Well, at least we now know why the Fed & the Treasury Dept are spending money they don’t have.
It seems that after the 1987 crash on Wall Street, Goldman Sachs went to Dodd and asked for legislation to protect them should it happen again. Dodd bent over like a good paid politician and made sure the corrupt bank bail-out legislation was added in at the last minute so that it went unnoticed except to those that knew:
There is also a question about the roots of the crisis: Did investment banks take greater risks in the past two decades because they knew the Fed could rescue them?
The 1991 legislation, authored by Sen. Christopher J. Dodd (D-Conn.), was requested by Goldman Sachs and other Wall Street firms in the wake of the 1987 market crisis, and it would save some of them a generation later.
I have a hard time believing that Dodd didn’t know of the implications that this type of unconstitutional legislation would bankrupt the enire nation because of the sinister way in which it was slid into the bill:
On the day before Thanksgiving in 1991, the U.S. Senate voted to vastly expand the emergency powers of the Federal Reserve.
The critical language was contained in a single, somewhat inscrutable sentence, and the only public explanation was offered during a final debate that began with a reminder that senators had airplanes to catch. Yet, in removing a long-standing prohibition on loans that supported financial speculation, the provision effectively allowed the Fed for the first time to lend money to Wall Street during a crisis.
Dodd, at the time chairman of the securities subcommittee of the Senate Banking, Housing and Urban Affairs Committee, agreed to insert the language into a bill whose primary purpose was to reform the Federal Deposit Insurance Corp., which guarantees commercial bank deposits.
Talk about a safety net! No wonder Dodd and Frank didn’t want the Bush regulations to go anywhere:
During a meeting to discuss the bill’s final language, a representative of the Federal Reserve was asked to comment. Donald L. Kohn, then the director of the Fed’s Division of Monetary Affairs, said the agency had no objections, according to people in attendance that day.
The Fed has extensive regulatory authority over commercial banks, to keep them from needing its safety net. But after Dodd’s language passed into law, the Fed did not seek new regulatory authority over investment banks, nor did Congress move to provide new authority.
Instead, over the next two decades, federal officials would emphasize that investment banks had an incentive to be cautious because they were operating without a safety net.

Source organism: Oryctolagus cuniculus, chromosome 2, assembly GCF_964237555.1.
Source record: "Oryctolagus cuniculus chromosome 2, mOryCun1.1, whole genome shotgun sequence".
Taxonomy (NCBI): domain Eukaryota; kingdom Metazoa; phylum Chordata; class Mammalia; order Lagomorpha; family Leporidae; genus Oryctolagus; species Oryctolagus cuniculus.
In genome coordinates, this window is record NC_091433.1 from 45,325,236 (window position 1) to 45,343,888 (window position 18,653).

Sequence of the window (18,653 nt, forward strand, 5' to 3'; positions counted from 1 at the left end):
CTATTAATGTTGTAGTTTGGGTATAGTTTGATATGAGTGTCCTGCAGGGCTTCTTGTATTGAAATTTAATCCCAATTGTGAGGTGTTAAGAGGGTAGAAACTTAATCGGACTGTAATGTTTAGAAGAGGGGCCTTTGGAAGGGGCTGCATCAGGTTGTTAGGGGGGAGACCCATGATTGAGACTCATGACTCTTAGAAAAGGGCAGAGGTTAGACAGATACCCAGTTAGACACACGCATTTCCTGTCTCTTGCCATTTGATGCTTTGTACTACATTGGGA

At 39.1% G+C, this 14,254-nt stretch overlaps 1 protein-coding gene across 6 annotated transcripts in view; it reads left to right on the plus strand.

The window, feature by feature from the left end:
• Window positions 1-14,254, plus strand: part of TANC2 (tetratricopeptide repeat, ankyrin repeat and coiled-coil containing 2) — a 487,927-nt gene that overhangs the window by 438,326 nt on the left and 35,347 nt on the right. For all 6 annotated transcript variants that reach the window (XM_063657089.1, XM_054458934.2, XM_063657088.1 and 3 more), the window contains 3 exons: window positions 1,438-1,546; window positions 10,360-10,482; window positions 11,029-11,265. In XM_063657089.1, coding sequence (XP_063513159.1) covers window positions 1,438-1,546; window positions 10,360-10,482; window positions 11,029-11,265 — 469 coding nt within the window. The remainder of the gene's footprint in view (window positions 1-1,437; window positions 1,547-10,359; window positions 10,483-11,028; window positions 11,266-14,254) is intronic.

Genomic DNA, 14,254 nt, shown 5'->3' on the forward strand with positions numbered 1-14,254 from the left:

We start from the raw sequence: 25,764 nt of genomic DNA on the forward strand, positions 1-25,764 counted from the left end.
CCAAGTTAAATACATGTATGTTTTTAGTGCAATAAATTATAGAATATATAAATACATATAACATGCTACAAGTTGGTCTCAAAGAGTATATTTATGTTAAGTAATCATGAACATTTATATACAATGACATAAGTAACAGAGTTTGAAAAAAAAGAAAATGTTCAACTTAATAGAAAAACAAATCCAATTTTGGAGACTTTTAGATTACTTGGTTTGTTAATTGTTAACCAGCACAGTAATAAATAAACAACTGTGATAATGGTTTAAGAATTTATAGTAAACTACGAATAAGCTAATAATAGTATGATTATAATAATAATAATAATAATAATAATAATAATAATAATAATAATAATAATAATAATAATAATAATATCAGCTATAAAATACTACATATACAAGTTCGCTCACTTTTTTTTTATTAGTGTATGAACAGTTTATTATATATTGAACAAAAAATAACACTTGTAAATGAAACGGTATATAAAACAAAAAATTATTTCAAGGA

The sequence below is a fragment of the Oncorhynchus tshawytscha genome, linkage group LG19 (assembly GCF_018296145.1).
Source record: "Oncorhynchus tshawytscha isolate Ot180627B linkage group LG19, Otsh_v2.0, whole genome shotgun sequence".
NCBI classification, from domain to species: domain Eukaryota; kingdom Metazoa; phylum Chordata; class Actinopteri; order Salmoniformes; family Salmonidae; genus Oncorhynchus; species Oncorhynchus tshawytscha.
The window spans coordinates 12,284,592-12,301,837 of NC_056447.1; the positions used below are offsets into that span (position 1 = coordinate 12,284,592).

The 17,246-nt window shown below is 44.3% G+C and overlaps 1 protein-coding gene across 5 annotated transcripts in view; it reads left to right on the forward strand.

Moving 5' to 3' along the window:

read entire article here for the complete story
This is outrageous!!! Time for more calls to DC come Monday and insist on the resignations of Dodd and Frank as the chairman of any financial committee!!!
UPDATE: WaPo Sept 12, 2008: Where Was Sen. Dodd? Playing the Blame Game On Fannie and Freddie
. . . from late 2002 through 2007: Starting in 2002, White House and Treasury Department economic policy staffers, with support from then-Chief of Staff Andy Card, began to press for meaningful reforms of Fannie, Freddie and other government-sponsored enterprises (GSEs).
The crux of their concern was this: Investors believed that the GSEs were government-backed, so shouldn’t the GSEs also be subject to meaningful government supervision?
President Bush was receptive to reform. He withheld nominees for Fannie and Freddie’s boards — a presidential privilege. While it would have been valuable politically to use such positions to reward supporters, the president put good policy above good politics.
The administration did not accept half-measures. In 2005, Republican Mike Oxley, then chairman of the House Financial Services Committee, brought up a reform bill (H.R. 1461), and Fannie and Freddie’s lobbyists set out to weaken it. The bill was rendered so toothless that Card called Oxley the night before markup and promised to oppose it. Oxley pulled the bill instead.
During this period, Sen. Richard Shelby led a small group of legislators favoring reform, including fellow Republican Sens. John Sununu, Chuck Hagel and Elizabeth Dole. Meanwhile, Dodd — who along with Democratic Sens. John Kerry, Barack Obama and Hillary Clinton were the top four recipients of Fannie and Freddie campaign contributions from 1988 to 2008 — actively opposed such measures and further weakened existing regulation.
The president’s budget proposals reflected the nature of the challenge. Note the following passage from the 2005 budget: Fannie, Freddie and other GSEs “are highly leveraged, holding much less capital in relation to their assets than similarly sized financial institutions. . . . A misjudgment or unexpected economic event could quickly deplete this capital, potentially making it difficult for a GSE to meet its debt obligations. Given the very large size of each enterprise, even a small mistake by a GSE could have consequences throughout the economy.”
That passage was published in February 2004. Dodd can find it on Page 82 of the budget’s Analytical Perspectives.
click HERE for the full article and outline of events that lead up to the collapse of the markets